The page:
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updated site is chock full of information about the museum, warmly inviting users to visit them on 92nd Street in Manhattan. Some wonderful website extras include a page dedicated to “Families” that is both fun and colorful, specifically inviting parents and children to the museum. There is even a hands-on “Kids Zone” where kids can learn to make their own holiday projects. A separate section for Education mentions special contests and events for teens. One small feature that really adds a nice touch is that the calendar includes options to show or hide different types of events. Where can they improve? We think the site should follow the recent trend of centering all content within the browser. We also think the Shop should have a more prominent link back to the main site. But all in all, we think the site accomplishes what it sets out to do. After you see this site, you might just plan a visit. After all, the museum boasts a nice gift shop and a kosher café. Park East Kosher www. parkeastkosher.com Entering the online kosher food scene is Park East Kosher, a butcher in business for 40 years and under Chof-K supervision. Located on 2nd Ave on the east side of Manhattan, they now deliver meat, dairy, fish, grocery, and baked goods throughout the United States. Their website is so clear that online kosher orders now look like a simple matter—just as simple as your online order for clothes. We like their menu on the left-hand side, with elegant icons for each category. The orange color compliments the beautiful food images. Orange is also said to induce hunger and cravings—think fast food restaurant—so we think this was a good choice. The design of the site inspires us to trust Park East. The site offers secure purchases and shows a large security symbol on the homepage. It was also rated very favorably by Zagat, and includes the logos of the Chof-K and FedEx, organizations many of us feel we can trust. There is even a little message from the the management about F a s h i o n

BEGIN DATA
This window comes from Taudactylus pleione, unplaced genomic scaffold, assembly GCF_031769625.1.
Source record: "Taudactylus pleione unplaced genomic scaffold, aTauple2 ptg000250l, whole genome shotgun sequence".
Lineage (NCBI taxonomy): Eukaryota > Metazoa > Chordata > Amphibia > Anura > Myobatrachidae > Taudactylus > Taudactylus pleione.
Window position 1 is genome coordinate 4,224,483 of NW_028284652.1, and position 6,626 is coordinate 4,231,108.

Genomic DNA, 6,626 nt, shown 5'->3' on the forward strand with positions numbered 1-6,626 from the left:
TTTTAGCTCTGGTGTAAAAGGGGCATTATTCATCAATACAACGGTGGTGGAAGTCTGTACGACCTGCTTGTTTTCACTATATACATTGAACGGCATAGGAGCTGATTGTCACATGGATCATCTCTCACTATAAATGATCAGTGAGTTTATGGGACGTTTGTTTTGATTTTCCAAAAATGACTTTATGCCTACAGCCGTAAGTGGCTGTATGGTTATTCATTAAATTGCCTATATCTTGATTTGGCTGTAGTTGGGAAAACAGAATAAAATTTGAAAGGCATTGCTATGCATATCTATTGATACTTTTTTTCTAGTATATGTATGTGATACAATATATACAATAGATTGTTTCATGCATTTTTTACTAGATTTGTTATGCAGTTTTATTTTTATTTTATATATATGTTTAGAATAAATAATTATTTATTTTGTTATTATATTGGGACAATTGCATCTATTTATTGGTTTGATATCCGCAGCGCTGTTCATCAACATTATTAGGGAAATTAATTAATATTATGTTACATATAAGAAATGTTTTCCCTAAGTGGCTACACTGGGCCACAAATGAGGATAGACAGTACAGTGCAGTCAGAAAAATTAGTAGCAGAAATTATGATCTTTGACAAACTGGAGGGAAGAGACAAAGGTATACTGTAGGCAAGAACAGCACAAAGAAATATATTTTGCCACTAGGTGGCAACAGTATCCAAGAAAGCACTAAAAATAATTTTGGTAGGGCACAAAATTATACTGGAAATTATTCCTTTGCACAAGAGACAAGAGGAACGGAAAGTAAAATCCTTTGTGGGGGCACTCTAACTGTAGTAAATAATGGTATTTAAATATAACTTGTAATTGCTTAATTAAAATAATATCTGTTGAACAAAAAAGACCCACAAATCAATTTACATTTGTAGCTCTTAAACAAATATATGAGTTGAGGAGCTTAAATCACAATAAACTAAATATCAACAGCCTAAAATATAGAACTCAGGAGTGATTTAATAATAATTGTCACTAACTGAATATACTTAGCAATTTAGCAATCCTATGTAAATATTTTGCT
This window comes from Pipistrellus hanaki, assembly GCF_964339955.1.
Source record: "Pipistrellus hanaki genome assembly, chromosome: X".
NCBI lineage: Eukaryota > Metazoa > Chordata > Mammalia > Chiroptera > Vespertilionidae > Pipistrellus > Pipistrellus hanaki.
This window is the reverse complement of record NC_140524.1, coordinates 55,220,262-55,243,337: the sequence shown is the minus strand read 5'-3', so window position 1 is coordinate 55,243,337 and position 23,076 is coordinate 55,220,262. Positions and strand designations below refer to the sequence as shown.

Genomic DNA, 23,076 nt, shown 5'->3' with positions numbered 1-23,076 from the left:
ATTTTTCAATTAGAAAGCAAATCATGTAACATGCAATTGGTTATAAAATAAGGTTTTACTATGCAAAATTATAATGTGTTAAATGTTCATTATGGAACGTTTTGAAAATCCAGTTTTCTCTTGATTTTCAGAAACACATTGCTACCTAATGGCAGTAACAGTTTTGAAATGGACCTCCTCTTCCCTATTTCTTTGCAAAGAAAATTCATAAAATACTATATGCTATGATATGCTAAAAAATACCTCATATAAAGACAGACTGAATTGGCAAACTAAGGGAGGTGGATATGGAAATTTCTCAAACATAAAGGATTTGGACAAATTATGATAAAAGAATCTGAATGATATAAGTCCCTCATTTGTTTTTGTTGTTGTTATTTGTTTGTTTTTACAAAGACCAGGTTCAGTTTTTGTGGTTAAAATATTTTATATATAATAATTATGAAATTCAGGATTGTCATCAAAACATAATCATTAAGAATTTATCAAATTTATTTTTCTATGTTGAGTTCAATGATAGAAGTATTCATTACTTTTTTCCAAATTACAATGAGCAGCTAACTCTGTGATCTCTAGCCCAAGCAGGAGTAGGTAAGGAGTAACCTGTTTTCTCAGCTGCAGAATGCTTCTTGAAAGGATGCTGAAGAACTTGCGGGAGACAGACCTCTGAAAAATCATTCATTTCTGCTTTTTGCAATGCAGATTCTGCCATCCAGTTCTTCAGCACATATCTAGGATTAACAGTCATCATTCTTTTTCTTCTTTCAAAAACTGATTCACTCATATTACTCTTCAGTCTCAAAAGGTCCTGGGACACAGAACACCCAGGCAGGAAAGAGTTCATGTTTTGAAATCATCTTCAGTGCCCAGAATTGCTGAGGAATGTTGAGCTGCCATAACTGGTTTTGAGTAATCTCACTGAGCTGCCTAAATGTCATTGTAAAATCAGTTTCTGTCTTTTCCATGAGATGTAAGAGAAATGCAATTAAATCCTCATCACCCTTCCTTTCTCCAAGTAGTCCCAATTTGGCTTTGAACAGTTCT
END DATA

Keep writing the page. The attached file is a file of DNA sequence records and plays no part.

their new site, strengthening trust and creating a personal connection with users. A few minor comments: We’d like to see the “About Us” page in the top navigation (or at least more prominently), as it would strenthen our trust even more. Park East Kosher.com is truly the cutting edge for the kosher food market in America. Jewish National Fund www. jnf.org It’s been a while since we visited the JNF website (okay, maybe a few years), but we were truly wowed by their new look! JNF now looks classy, exciting, and very mature. In fact, we’ve completely forgotten about those funny light blue tzedakah boxes from our childhood…. The navigation bar on top is dedicated solely to getting us involved in the JNF. The items read: “About JNF,” “The Work We Do,” “Support Our Work,” “Get Involved,” “Donate.” This is very clever of them, as it brings the uninitiated user right in. We like the brand new look of the familiar Plant-a-Tree campaign, as well as all the information about their current water supply and forestry projects. (And who knew they were building baseball fields in Israel?) The site is missing a twitter link, but we know JNF tweets (www.twitter.com/ JNFUSA). We hope they notice this oversight and fix it. Overall, JNF’s new site is top-notch. At 109 years old, JNF is still going strong. It just shows that no matter how old your company or organization is, your website can be relevant, exciting, and inviting. And there you have it: five great Jewish sites we’d like to congratulate. Keep up the good work! [IF]